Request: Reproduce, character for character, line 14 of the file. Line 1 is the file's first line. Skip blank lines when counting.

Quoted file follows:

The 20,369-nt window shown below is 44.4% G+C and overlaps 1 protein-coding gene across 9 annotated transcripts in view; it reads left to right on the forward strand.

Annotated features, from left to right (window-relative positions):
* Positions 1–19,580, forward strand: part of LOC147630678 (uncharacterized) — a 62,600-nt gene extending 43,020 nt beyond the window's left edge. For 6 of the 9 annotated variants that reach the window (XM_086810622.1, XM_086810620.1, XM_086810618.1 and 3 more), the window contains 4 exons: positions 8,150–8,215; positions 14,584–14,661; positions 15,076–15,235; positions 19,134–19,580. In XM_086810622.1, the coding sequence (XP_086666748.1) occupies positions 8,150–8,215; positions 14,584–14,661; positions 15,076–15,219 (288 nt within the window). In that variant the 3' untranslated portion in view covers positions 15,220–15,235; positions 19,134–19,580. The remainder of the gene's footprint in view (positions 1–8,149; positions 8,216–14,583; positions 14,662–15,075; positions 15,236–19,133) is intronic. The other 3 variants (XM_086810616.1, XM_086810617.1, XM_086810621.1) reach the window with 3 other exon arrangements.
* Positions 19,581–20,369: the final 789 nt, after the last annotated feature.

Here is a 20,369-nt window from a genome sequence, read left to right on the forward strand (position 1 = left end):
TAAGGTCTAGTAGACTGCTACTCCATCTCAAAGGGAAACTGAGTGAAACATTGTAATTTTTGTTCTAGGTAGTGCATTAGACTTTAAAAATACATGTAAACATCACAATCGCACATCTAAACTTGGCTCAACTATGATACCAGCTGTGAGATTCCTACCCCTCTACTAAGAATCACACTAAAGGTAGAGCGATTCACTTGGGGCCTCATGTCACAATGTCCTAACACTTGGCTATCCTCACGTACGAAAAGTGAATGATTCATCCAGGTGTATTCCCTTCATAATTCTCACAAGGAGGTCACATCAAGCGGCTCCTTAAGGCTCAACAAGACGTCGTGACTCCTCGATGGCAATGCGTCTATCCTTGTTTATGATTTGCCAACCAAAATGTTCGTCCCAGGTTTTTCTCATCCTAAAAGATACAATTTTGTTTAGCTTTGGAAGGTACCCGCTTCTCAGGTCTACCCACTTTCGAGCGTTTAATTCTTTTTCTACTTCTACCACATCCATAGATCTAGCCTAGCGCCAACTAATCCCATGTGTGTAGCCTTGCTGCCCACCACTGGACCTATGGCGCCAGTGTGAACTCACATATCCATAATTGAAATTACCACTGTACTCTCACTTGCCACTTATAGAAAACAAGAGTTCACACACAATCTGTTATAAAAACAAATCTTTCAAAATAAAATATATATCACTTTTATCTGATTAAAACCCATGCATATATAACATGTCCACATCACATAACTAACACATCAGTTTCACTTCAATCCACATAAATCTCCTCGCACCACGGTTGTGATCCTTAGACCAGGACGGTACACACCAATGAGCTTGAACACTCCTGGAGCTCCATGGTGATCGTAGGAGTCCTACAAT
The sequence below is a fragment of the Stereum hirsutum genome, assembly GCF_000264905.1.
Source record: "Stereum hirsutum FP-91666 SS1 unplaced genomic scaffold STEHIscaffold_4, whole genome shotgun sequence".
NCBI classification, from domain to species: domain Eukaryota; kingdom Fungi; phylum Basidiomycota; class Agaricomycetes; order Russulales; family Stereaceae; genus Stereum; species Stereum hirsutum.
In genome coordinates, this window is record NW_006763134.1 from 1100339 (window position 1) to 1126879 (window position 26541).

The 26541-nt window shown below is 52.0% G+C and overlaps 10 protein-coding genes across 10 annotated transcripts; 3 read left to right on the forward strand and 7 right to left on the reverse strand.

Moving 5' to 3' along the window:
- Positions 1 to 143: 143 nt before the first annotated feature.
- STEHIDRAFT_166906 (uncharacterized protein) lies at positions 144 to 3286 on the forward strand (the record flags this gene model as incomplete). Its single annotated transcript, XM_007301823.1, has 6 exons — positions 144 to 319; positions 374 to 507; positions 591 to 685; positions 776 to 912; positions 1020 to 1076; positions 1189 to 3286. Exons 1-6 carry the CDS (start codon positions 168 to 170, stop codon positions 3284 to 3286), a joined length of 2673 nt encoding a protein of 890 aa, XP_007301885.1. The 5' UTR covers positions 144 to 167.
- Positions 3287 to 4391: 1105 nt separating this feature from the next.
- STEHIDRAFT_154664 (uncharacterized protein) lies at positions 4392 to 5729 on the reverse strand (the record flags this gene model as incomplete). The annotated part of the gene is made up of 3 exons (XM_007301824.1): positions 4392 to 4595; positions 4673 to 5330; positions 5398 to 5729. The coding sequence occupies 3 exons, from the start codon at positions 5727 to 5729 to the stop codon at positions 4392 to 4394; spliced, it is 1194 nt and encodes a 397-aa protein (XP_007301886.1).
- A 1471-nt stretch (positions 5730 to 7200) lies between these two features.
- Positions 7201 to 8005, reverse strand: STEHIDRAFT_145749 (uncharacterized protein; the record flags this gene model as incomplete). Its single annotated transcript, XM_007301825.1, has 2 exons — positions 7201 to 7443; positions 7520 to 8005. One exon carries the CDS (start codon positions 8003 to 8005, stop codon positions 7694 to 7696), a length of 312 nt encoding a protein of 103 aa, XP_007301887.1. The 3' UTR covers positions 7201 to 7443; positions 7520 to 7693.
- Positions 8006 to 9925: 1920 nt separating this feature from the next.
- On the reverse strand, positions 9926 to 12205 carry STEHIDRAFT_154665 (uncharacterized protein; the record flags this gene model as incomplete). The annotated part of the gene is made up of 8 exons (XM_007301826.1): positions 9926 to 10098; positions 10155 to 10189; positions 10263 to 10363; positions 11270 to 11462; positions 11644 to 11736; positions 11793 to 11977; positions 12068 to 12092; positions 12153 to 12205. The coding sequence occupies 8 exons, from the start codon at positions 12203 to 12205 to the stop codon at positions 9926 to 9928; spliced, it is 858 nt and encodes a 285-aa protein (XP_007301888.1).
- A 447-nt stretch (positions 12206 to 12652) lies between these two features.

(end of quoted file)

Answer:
- STEHIDRAFT_166906 (uncharacterized protein) lies at positions 144 to 3286 on the forward strand (the record flags this gene model as incomplete). Its single annotated transcript, XM_007301823.1, has 6 exons — positions 144 to 319; positions 374 to 507; positions 591 to 685; positions 776 to 912; positions 1020 to 1076; positions 1189 to 3286. Exons 1-6 carry the CDS (start codon positions 168 to 170, stop codon positions 3284 to 3286), a joined length of 2673 nt encoding a protein of 890 aa, XP_007301885.1. The 5' UTR covers positions 144 to 167.